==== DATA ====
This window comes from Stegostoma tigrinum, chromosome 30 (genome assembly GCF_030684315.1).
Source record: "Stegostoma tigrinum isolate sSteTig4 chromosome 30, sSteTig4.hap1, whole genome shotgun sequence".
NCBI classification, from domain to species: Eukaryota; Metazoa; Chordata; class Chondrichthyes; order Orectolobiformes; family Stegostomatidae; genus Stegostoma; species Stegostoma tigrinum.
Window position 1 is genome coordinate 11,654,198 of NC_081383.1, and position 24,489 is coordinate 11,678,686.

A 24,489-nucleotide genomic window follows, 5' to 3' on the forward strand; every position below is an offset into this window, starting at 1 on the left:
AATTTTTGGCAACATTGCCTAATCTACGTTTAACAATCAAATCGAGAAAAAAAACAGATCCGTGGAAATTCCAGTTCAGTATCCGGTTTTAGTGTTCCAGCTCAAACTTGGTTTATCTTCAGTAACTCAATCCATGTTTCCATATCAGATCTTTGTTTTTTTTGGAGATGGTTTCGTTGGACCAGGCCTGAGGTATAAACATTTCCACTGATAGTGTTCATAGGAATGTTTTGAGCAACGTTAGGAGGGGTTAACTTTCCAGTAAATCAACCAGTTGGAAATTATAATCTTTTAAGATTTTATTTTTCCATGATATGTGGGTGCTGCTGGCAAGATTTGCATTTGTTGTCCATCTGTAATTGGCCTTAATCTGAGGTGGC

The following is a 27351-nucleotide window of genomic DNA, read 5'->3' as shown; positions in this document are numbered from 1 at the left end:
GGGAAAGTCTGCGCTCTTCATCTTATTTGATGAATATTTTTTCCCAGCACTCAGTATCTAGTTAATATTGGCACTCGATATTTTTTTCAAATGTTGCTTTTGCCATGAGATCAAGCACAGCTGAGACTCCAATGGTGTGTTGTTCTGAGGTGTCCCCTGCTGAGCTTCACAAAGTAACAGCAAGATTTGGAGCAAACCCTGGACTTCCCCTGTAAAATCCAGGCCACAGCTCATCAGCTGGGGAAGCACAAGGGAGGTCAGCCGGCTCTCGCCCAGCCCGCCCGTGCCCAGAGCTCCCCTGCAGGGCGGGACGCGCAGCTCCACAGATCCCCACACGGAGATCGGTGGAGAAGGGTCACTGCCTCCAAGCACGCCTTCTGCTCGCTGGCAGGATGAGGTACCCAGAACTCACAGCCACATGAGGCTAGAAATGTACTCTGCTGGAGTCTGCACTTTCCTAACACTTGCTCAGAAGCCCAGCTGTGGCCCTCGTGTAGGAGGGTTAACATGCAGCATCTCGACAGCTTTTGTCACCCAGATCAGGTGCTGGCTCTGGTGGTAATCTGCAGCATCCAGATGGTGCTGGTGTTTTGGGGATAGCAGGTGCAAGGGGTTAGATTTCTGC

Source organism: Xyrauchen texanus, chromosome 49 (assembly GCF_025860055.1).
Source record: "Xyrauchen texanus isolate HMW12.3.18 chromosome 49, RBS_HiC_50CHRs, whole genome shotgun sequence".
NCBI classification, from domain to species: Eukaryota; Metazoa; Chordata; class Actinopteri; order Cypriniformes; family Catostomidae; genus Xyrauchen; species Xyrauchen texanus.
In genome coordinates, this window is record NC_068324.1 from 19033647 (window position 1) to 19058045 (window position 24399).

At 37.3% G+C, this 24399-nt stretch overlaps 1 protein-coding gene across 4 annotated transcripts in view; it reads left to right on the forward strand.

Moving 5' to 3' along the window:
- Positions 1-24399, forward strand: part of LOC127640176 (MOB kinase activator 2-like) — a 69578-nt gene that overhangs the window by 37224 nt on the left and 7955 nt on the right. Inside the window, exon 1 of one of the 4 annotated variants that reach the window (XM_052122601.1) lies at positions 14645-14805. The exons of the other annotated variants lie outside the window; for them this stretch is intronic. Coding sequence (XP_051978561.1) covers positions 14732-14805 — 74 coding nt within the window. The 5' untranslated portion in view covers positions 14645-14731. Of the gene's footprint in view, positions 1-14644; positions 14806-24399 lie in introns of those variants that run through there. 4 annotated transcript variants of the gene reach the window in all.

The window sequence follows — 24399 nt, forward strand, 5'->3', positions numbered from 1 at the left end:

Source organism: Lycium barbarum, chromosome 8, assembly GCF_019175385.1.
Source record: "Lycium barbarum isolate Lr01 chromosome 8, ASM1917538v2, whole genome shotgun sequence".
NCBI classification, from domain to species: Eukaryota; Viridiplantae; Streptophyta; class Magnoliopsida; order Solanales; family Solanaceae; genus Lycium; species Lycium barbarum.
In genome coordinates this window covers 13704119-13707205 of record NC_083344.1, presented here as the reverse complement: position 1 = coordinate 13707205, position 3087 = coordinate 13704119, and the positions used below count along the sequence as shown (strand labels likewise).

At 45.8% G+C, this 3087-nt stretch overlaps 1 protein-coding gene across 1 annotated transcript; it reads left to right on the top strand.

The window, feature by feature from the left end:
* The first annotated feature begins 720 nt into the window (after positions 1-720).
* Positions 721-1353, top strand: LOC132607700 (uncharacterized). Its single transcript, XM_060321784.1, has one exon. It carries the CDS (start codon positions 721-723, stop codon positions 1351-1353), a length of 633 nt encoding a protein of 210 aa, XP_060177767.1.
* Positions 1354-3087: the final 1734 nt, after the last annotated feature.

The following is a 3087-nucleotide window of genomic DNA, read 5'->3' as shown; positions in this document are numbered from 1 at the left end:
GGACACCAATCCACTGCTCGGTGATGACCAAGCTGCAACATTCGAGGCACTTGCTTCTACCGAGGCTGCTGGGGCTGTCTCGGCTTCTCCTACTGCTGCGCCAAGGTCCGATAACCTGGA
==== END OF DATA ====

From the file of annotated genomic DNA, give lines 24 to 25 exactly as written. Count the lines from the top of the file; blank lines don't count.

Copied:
* Positions 721-1353, top strand: LOC132607700 (uncharacterized). Its single transcript, XM_060321784.1, has one exon. It carries the CDS (start codon positions 721-723, stop codon positions 1351-1353), a length of 633 nt encoding a protein of 210 aa, XP_060177767.1.
* Positions 1354-3087: the final 1734 nt, after the last annotated feature.